1951. Robert Southey to Walter Scott, 8 September 1811 

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The Collected Letters of Robert Southey Part 4: 1810-1815

1951. Robert Southey to Walter Scott, 8 September 1811 ⁠* 

Keswick. Sept. 8. 1811.

My dear Scott

You will have thought me very remiss in not thanking you sooner for the Vision, [1]  – if you did not remember that I had been travelling from Dan to Beersheba, [2]  & take into consideration how little opportunity can be found for the use of pen & ink in the course of a series of run-away visits during a journey of nine hundred miles. It was given me at the Admiralty the very day that it arrived there, xx I opened it on the spot, in xxxx to & discovered that a letter to Polwhele [3]  had been inclosed to me, in time for Croker to rectify his mistake by making a fair exchange & thus saving mine from a journey to the Lands End. – If however I have not written to you about D Roderick I have been talking to every body about him. The want of plan & unity is a {defect} inherent in the very nature of your subject, & it would be just as absurd to censure the Vision for such a defect as it is to condemn Kehama [4]  because all the agents are not human personages. The execution is a triumphant answer to those persons who have supposed that you could not move with ease in a metre less loose than that of your great poems. To me it appears, on the whole, better written than those greater works for this very reason. you have taken fewer licenses of language, – & have united with the majesty of that fine stanza (the most perfect that ever was constructed) an ease which is a perfect contrast to the buckram & barbarisms of Gertrude of Wyoming. [5] 

It is remarkable that three poets should at once have been employed upon Roderick. [6]  I have a tragedy of Landors in my desk of which Count Julian is the hero, [7]  –it contains some of the finest touches both of passion & high poetry that I have ever seen. Roderick is also the prominent personage of my own Pelayo, [8]  as far as it has yet proceeded. Differing so totally as we do in the complection & management of the two poems, I was pleased to find one point of curious comparison, in which we have both represented Roderick in the act of confession & both finished the picture highly, xx our representations are so totally different as to form a perfect contrast, yet each so fitted to the temper of in which the confession is made, that it might be sworn, if you had chosen my point of time you would have written as I have done, & that if I had written of the unrepentant king I should have conceived of him exactly in like yourself. I copy my own lines, because I think you will be gratified at seeing a parallel passage which never can be produced except to the honour of both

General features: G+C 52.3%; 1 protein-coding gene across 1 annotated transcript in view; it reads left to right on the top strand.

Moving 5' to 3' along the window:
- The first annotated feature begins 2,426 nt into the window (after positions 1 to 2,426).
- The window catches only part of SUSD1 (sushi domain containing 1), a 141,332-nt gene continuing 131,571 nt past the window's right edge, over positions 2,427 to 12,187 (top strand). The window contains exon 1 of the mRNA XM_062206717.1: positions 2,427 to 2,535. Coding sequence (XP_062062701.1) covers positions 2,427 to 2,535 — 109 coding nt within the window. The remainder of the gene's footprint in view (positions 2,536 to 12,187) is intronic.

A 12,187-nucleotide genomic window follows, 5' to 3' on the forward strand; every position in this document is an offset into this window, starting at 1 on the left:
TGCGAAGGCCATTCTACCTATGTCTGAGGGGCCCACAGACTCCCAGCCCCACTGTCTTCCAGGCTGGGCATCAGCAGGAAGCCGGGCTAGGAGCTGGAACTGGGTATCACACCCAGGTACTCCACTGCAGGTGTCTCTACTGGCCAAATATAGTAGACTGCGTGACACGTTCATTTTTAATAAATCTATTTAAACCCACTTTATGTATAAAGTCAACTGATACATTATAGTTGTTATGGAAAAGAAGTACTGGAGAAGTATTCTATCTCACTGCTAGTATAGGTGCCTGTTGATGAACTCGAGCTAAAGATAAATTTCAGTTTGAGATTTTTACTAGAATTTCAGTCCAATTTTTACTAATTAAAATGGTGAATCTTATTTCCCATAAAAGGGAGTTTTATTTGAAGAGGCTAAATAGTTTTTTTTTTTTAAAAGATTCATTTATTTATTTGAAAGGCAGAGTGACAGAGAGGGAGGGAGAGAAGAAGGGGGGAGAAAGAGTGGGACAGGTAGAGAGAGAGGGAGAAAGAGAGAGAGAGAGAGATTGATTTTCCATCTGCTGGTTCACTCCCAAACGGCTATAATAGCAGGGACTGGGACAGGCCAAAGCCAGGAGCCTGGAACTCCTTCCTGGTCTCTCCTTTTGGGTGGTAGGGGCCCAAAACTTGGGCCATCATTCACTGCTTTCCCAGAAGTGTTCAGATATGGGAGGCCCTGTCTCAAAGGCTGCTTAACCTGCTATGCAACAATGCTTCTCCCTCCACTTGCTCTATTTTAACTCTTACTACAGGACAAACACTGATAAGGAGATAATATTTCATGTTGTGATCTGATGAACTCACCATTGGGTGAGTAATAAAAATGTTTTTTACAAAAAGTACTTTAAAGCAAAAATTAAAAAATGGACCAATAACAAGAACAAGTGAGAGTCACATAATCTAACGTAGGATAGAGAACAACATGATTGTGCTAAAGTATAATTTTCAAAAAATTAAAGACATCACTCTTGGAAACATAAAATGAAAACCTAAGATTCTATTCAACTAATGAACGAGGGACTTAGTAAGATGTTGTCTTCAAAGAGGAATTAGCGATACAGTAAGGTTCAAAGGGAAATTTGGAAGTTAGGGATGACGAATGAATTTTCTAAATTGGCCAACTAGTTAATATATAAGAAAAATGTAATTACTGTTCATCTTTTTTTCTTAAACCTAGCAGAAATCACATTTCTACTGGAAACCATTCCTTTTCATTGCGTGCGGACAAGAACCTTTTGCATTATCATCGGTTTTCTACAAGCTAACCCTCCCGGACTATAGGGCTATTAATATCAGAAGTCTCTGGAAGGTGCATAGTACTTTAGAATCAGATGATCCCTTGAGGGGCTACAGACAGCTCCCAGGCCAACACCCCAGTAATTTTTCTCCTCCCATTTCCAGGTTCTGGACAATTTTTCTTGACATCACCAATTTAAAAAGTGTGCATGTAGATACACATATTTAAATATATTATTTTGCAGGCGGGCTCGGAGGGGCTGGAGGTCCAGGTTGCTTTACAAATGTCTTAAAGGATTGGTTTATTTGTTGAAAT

Then Roderick knelt
Before the holy man, & strove to speak.
Thou seest, he cried, – thou seest, – but memory
And suffocating thoughts represt the word,
And shudderings, like an ague fit, from head
To foot convuls’d him. Till at length, subduing
His nature to the effort, he exclaim’d,
Spreading his hands, & lifting up his face,
As if resolved in penitence to bear
A human eye upon his shame, – thou seest
Roderick the Goth. That name would have sufficed
To tell its whole abhorred history.
He not the less pursued, – the ravisher!
The cause of all this ruin! – Having said,
In the same posture motionless he knelt,
Arms straightened down, & hands dispread, & eyes
Rais’d to the monk, like one who from his voice
Expected life or death. [9] 

I see but little of Gifford in town, because he was on the point of taking wing for the Isle of Wight when I arrived. The review seems to have shaken the credit of the Edinburgh, & might shake it still more. [10]  The way to attack the enemy with most effect is to take up those very subjects xx which he has handled the most unfairly, & so to treat them as to force a comparison which must end in our favour. I am about to do this upon the question of Bell & Lancaster, – a question on which Brougham has grossly committed himself. [11]